Closing time was 5:00 Sunday. We started packing up a few minutes before that, and cleared the building about 6:45. Many thanks to Mike C. and Tim 2 for staying until the end and helping!
My favorite quote of the weekend .. the youngster on Sunday afternoon, looking at the MOC's, and asking his dad, "How much allowance do I have?"
Sunday morning I talked a little bit with David Brunet, one of the main organizers of the Maker Faire. He is really appreciative of our time and effort, and told us next year we can have as much space as we want.
Overall it seemed to be a good show. No major disasters, plenty of AFOLs helping out, lots of other things to see.
November 5-6, 2016
AJ and I arrived about 5:30 Friday evening, and once again our hosts came out in force to help us unload. In less than 10 minutes my truck was completely unloaded, tables and all, in the display room. Ed wasn't going to make it Friday, so AJ and I leveled and clamped the tables, and set up what we could without getting too cluttered. We were out just after 8:00.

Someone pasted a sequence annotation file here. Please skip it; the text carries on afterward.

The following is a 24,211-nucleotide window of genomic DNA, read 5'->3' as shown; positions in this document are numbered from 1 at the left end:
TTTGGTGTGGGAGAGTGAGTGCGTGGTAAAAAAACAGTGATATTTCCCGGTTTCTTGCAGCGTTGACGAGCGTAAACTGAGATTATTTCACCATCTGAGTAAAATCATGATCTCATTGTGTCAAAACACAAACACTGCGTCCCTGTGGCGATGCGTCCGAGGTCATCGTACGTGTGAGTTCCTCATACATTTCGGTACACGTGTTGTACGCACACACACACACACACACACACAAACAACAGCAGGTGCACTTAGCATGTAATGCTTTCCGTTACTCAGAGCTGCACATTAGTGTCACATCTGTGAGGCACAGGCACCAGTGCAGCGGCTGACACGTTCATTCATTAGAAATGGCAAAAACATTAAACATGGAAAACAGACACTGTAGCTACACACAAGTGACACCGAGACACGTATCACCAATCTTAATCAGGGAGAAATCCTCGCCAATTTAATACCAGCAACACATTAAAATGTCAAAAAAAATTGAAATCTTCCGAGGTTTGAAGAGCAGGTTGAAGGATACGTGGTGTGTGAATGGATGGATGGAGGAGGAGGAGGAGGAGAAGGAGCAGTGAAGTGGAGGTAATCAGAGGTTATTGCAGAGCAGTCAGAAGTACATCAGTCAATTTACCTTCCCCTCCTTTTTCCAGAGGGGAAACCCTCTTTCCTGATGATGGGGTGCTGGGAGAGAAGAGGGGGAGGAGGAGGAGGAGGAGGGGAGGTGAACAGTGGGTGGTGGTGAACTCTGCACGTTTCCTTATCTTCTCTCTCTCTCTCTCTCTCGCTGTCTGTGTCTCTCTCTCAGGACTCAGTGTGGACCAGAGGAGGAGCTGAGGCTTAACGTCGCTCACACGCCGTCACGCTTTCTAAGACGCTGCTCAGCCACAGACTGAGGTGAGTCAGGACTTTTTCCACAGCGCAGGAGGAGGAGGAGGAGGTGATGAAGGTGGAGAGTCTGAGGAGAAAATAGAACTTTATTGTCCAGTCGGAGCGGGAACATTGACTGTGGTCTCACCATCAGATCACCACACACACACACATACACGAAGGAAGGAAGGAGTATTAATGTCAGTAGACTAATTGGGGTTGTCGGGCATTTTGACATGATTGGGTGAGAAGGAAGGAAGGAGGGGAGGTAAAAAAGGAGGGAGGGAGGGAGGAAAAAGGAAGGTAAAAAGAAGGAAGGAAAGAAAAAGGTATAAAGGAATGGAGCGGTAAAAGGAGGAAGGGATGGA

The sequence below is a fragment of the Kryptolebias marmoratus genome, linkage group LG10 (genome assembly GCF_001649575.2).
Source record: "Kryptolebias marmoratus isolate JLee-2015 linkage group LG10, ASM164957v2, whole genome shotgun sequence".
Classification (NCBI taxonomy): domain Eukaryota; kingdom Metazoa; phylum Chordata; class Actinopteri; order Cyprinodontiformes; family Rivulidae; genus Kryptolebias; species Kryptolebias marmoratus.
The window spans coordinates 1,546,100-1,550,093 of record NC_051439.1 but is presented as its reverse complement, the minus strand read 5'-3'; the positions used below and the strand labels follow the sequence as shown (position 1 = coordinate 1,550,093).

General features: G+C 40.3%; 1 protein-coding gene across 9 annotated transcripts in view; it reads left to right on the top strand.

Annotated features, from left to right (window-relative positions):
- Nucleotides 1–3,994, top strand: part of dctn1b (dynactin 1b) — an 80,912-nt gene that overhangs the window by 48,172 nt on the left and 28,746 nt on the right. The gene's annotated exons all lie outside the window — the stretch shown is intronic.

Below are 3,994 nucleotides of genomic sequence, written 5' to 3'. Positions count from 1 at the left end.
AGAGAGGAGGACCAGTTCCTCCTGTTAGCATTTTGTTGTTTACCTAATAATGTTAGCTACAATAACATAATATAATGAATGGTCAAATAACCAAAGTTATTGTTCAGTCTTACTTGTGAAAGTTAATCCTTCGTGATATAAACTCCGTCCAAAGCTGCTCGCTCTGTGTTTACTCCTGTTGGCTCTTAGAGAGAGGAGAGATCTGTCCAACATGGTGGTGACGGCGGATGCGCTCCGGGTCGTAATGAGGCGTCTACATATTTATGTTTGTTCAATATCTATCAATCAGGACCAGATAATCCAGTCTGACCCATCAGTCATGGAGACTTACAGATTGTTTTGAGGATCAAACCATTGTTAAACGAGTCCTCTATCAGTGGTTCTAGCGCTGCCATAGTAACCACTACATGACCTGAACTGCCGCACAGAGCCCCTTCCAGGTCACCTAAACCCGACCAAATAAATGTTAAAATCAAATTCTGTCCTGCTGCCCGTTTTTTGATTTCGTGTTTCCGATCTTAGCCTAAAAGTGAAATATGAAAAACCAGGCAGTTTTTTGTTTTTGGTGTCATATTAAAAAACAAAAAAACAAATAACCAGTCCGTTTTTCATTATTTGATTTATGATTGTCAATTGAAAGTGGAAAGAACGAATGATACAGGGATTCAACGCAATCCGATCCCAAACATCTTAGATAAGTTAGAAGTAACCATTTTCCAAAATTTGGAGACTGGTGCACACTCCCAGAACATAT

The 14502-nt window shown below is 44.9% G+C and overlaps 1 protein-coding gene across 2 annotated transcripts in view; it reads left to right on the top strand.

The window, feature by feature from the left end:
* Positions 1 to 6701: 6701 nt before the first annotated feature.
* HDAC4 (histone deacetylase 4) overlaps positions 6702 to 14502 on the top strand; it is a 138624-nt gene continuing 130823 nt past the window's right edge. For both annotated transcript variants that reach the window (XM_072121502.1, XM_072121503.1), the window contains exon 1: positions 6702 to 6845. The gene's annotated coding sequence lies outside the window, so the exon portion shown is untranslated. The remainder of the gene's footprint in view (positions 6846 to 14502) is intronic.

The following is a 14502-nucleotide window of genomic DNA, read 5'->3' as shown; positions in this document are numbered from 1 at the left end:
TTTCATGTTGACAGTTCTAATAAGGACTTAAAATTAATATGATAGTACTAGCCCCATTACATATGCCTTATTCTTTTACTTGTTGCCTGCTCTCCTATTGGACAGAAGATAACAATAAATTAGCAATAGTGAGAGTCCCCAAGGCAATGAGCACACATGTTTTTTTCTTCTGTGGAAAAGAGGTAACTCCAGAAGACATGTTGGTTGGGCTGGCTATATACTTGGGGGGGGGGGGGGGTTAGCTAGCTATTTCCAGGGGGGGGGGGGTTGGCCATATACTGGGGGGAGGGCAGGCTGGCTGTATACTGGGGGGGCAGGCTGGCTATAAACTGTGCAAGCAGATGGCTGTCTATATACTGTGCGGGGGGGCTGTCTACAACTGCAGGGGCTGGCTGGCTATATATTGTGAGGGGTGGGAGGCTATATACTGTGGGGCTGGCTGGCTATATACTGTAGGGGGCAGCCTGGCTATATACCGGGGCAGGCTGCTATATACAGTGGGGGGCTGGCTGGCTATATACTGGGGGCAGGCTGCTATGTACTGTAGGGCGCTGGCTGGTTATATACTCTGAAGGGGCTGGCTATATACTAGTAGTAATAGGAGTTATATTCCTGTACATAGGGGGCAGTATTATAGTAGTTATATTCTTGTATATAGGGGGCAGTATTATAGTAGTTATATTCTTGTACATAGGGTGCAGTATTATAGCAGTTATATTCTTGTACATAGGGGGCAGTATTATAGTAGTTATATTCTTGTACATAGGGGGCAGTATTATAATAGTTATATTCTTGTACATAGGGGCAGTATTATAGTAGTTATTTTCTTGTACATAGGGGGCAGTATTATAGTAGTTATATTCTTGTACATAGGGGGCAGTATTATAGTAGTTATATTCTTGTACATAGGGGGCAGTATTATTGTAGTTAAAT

Saturday morning Ed arrived bright and early, beating me and AJ, and had already started setting up his stuff. We ended up not using table skirting, but we utilized the two large horizontal banners, and that did quite a bit in the small room.
Just after 10:00, we had a a train running and were very close to finishing.
The layout was a traditional small one for this show - our assigned room limits our size, but that also keeps the details packed in. Only two loops and a little sidings, but a nice city and farm. We chose to focus on mostly using fall trees, given the time of year.
Those who were at the Austin NMRA show may remember the Allegheny making all sort of racket while moving. It seems now that one of the motors has an internally chipped gear. It will only spin in one direction, and only if given a push. After 6-7 years and all the work we've made it do, I guess it’s time for new motors.
Saturday had two events running in tandem - the model train festival as well as the "Touch A Truck" event outside. Between the two events and the gorgeous weather, attendance was steady and relatively high. The actual attendance figures are still outstanding.